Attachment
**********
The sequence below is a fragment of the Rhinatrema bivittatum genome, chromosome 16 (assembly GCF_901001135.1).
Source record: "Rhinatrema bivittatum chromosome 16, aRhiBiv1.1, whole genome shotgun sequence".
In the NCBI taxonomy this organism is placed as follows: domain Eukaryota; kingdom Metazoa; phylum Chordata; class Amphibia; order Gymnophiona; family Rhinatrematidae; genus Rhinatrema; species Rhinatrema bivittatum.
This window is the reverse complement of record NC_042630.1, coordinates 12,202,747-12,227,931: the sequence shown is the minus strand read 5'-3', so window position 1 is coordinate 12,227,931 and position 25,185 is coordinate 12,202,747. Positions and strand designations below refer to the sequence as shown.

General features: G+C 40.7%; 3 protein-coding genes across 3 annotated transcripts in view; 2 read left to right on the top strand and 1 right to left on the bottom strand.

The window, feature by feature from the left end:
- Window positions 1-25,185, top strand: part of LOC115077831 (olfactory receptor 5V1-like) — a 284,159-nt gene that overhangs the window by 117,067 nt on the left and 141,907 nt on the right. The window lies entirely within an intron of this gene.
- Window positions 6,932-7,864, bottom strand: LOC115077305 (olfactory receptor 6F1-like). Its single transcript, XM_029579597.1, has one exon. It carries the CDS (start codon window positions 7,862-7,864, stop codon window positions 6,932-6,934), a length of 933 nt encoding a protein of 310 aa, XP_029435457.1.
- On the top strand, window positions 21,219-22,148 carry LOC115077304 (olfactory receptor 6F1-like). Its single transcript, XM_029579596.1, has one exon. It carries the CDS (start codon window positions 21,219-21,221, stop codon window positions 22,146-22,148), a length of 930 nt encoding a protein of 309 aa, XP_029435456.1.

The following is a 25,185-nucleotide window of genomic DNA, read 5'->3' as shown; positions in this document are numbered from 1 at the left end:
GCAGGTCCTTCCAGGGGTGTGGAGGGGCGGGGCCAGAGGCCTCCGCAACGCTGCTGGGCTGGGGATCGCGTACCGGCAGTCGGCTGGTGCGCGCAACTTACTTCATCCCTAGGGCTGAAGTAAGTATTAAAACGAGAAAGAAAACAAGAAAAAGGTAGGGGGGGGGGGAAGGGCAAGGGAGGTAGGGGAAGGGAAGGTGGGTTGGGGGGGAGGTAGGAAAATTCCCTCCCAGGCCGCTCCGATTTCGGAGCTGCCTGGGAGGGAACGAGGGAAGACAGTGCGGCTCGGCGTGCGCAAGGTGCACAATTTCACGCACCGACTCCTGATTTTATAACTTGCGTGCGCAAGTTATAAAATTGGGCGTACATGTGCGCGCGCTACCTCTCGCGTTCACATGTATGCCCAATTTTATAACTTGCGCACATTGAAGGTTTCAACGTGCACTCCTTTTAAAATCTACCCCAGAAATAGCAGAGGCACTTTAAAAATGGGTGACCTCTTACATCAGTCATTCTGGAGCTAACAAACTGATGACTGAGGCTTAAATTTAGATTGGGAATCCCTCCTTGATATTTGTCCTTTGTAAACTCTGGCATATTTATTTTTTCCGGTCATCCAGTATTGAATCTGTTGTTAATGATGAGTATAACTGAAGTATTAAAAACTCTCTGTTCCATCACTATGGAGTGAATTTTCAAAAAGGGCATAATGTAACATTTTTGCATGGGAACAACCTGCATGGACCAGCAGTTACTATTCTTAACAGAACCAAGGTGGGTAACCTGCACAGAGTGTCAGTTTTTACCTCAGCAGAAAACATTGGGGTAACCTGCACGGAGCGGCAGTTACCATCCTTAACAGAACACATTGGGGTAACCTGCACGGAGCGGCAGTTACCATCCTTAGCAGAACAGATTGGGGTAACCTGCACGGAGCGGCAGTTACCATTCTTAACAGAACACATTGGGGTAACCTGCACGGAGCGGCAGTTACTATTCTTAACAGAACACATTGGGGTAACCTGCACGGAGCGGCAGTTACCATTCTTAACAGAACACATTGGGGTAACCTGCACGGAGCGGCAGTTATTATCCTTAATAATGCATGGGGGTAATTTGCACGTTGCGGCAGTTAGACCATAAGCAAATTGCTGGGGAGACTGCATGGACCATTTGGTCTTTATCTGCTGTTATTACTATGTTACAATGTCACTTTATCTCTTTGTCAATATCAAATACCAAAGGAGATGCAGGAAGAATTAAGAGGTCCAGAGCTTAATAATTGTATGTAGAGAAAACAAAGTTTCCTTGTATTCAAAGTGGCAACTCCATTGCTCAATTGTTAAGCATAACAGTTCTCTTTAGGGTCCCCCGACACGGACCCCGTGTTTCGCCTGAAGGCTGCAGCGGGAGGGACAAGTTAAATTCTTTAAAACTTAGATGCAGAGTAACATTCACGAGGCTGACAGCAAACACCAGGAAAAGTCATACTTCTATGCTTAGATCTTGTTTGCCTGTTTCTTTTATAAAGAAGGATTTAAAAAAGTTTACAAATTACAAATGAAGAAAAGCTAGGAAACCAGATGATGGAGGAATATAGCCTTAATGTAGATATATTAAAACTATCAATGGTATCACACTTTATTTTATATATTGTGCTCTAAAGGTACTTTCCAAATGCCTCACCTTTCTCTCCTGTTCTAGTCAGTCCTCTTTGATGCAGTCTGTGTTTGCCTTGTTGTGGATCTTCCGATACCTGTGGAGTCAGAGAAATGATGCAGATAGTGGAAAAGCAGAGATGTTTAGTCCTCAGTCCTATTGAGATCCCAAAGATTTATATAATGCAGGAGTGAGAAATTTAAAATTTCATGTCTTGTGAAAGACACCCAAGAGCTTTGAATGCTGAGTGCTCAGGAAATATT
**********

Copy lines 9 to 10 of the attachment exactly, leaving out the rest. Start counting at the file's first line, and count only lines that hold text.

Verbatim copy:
- On the top strand, window positions 21,219-22,148 carry LOC115077304 (olfactory receptor 6F1-like). Its single transcript, XM_029579596.1, has one exon. It carries the CDS (start codon window positions 21,219-21,221, stop codon window positions 22,146-22,148), a length of 930 nt encoding a protein of 309 aa, XP_029435456.1.

The following is a 25,185-nucleotide window of genomic DNA, read 5'->3' as shown; positions in this document are numbered from 1 at the left end: